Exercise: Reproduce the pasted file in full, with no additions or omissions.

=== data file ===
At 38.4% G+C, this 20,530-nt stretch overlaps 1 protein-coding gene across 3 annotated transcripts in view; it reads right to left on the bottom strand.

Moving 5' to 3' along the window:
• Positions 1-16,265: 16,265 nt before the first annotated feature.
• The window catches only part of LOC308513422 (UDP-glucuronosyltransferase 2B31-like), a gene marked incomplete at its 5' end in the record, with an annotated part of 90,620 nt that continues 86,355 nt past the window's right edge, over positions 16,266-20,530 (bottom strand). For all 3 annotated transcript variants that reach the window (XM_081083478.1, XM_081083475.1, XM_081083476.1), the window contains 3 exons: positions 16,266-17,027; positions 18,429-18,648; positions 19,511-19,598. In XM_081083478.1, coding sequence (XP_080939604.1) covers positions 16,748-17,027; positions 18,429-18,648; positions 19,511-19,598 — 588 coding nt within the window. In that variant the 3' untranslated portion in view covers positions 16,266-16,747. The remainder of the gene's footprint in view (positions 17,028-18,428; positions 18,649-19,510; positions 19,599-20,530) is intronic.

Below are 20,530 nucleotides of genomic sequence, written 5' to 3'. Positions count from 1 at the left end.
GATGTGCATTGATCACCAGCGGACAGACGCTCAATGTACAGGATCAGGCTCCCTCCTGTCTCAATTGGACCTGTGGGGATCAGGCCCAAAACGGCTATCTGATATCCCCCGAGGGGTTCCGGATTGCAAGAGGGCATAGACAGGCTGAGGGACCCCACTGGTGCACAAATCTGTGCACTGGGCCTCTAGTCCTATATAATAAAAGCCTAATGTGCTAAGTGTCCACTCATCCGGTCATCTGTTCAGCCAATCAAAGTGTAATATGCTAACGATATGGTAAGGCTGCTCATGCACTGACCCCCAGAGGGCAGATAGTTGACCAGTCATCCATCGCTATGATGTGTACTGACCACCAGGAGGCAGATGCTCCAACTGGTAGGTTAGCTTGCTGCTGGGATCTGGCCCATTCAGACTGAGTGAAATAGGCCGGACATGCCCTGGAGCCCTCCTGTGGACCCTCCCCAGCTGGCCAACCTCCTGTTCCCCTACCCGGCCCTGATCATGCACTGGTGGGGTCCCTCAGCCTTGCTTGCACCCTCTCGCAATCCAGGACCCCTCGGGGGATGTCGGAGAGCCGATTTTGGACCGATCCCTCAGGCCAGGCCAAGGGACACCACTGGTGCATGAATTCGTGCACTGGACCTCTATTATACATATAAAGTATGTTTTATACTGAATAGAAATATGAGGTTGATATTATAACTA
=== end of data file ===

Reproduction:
At 38.4% G+C, this 20,530-nt stretch overlaps 1 protein-coding gene across 3 annotated transcripts in view; it reads right to left on the bottom strand.

Moving 5' to 3' along the window:
• Positions 1-16,265: 16,265 nt before the first annotated feature.
• The window catches only part of LOC308513422 (UDP-glucuronosyltransferase 2B31-like), a gene marked incomplete at its 5' end in the record, with an annotated part of 90,620 nt that continues 86,355 nt past the window's right edge, over positions 16,266-20,530 (bottom strand). For all 3 annotated transcript variants that reach the window (XM_081083478.1, XM_081083475.1, XM_081083476.1), the window contains 3 exons: positions 16,266-17,027; positions 18,429-18,648; positions 19,511-19,598. In XM_081083478.1, coding sequence (XP_080939604.1) covers positions 16,748-17,027; positions 18,429-18,648; positions 19,511-19,598 — 588 coding nt within the window. In that variant the 3' untranslated portion in view covers positions 16,266-16,747. The remainder of the gene's footprint in view (positions 17,028-18,428; positions 18,649-19,510; positions 19,599-20,530) is intronic.

Below are 20,530 nucleotides of genomic sequence, written 5' to 3'. Positions count from 1 at the left end.
GATGTGCATTGATCACCAGCGGACAGACGCTCAATGTACAGGATCAGGCTCCCTCCTGTCTCAATTGGACCTGTGGGGATCAGGCCCAAAACGGCTATCTGATATCCCCCGAGGGGTTCCGGATTGCAAGAGGGCATAGACAGGCTGAGGGACCCCACTGGTGCACAAATCTGTGCACTGGGCCTCTAGTCCTATATAATAAAAGCCTAATGTGCTAAGTGTCCACTCATCCGGTCATCTGTTCAGCCAATCAAAGTGTAATATGCTAACGATATGGTAAGGCTGCTCATGCACTGACCCCCAGAGGGCAGATAGTTGACCAGTCATCCATCGCTATGATGTGTACTGACCACCAGGAGGCAGATGCTCCAACTGGTAGGTTAGCTTGCTGCTGGGATCTGGCCCATTCAGACTGAGTGAAATAGGCCGGACATGCCCTGGAGCCCTCCTGTGGACCCTCCCCAGCTGGCCAACCTCCTGTTCCCCTACCCGGCCCTGATCATGCACTGGTGGGGTCCCTCAGCCTTGCTTGCACCCTCTCGCAATCCAGGACCCCTCGGGGGATGTCGGAGAGCCGATTTTGGACCGATCCCTCAGGCCAGGCCAAGGGACACCACTGGTGCATGAATTCGTGCACTGGACCTCTATTATACATATAAAGTATGTTTTATACTGAATAGAAATATGAGGTTGATATTATAACTA